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By John Heskett
The products of industry are omnipresent; at home, in the street, they form the man-made landscape of our lives. The author's highly original, broadly based approach shows how many and how diverse are the forces that have shaped the manufactured forms surrounding us during the past two centuries: the creativity of individual designers and design teams, technical innovations, economic and social pressures, and always the simultaneous and conflicting demands for continuity and change. 180 illus.
"We now have a serious history of the field...in this thoughtful and well organized book." --Industrial Design Magazine
"Compact, informative." --Artweek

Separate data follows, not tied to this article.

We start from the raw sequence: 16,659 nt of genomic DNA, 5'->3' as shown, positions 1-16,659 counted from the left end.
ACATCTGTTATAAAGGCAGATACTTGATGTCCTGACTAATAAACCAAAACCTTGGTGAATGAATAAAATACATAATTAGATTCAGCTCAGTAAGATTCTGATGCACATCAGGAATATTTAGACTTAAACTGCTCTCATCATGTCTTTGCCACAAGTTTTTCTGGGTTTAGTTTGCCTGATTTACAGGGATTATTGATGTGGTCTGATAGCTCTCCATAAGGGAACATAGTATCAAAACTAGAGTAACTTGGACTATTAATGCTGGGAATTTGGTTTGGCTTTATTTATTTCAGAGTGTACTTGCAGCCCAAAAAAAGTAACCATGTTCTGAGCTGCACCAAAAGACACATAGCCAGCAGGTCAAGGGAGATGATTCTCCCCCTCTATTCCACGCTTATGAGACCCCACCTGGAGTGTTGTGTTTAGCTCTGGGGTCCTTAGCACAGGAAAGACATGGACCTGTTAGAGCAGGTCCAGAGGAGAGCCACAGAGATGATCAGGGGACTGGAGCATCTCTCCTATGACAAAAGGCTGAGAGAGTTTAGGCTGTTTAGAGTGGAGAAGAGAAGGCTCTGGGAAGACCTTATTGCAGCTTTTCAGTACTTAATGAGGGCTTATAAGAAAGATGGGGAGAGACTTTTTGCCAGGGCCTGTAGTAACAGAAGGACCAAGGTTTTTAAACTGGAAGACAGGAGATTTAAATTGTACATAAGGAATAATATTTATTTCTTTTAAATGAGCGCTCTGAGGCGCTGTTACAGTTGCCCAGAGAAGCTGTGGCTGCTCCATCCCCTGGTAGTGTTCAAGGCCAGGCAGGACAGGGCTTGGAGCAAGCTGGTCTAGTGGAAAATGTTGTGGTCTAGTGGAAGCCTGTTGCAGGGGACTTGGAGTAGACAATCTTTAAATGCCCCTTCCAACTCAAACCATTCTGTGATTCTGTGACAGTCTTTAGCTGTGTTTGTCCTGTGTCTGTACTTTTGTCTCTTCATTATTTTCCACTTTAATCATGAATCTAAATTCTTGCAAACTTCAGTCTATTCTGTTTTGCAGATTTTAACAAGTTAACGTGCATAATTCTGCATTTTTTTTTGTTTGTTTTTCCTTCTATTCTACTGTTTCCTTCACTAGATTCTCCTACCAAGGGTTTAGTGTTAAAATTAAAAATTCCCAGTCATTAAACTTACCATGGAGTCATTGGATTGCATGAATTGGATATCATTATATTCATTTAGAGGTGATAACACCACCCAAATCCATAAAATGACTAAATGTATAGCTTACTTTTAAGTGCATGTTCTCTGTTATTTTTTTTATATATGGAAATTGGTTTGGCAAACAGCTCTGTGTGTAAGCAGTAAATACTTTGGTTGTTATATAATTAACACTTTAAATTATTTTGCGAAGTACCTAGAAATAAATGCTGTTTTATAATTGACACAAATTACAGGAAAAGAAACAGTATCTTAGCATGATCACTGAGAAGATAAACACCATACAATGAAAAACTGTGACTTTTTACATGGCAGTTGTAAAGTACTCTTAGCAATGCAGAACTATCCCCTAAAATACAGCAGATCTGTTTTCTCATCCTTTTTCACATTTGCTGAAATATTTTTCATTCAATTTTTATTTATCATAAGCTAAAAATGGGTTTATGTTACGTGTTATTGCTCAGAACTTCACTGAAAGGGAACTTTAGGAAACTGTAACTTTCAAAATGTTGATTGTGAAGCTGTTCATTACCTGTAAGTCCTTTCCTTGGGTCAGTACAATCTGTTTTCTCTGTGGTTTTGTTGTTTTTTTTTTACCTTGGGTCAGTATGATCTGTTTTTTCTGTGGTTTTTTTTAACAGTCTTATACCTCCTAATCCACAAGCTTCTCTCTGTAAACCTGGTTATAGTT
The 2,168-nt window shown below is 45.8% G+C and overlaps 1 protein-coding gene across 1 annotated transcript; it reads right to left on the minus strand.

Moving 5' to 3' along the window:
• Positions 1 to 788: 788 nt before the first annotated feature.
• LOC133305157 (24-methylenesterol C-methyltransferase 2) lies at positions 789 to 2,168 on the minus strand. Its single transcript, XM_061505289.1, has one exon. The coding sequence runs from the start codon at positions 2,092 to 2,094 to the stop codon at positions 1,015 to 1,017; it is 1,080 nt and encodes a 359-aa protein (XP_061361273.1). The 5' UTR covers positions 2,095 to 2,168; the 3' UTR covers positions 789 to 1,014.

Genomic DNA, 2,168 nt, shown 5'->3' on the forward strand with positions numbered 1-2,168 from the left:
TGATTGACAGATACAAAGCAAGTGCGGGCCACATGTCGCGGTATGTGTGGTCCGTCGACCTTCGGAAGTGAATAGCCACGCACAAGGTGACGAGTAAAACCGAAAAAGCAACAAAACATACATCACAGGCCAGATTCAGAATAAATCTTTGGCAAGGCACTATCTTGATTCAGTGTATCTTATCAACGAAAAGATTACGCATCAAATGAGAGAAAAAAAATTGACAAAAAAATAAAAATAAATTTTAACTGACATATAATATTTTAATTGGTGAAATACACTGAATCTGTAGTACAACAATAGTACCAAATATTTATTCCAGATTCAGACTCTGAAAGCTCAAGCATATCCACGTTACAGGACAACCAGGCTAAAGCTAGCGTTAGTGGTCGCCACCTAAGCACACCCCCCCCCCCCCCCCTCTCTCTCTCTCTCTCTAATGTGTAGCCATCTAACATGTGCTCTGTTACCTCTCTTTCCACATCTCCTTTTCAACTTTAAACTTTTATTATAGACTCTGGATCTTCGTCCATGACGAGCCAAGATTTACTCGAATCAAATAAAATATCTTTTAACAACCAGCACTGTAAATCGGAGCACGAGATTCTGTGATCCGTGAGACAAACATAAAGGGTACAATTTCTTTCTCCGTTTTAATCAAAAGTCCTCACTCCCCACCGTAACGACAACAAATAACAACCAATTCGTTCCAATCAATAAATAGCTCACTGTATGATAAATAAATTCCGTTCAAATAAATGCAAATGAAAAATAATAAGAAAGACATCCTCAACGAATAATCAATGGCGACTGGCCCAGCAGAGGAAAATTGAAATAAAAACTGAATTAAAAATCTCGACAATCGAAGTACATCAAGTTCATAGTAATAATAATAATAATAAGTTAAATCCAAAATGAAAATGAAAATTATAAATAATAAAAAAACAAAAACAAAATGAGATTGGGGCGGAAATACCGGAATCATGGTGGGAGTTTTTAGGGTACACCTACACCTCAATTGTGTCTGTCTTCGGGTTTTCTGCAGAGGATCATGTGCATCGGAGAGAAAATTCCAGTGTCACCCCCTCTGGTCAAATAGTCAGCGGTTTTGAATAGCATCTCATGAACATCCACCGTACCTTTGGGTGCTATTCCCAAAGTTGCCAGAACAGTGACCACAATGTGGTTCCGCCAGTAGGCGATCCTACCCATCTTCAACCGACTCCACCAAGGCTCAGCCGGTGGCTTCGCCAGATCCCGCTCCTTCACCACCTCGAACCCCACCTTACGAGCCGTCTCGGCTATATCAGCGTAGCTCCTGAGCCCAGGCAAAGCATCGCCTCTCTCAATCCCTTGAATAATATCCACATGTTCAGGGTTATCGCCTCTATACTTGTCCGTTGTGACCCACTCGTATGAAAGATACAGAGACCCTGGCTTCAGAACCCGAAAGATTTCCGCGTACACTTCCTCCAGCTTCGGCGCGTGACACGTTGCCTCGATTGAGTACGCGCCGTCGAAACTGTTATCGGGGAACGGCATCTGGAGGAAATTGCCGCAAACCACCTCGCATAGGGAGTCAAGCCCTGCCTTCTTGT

Donna Seaman reviews book: "Heskett, a professor of design at Chicago's Illinois Institute of Technology and author of the textbook Industrial Design (1981), defines design in a "meaningful, holistic sense" by working from the recognition that "design is one of the basic characteristics of what it is to be human, and an essential determinant of the quality of human life." In a notably lucid narrative rich in provocative examples, he succinctly traces design's development from the earliest of technological breakthroughs to today's frenzied array of gadgets, graphics, and objects great and small, essential and frivolous. He goes beyond the classic duo of form and function to discuss utility and significance and to differentiate between the ephemeral and the enduring."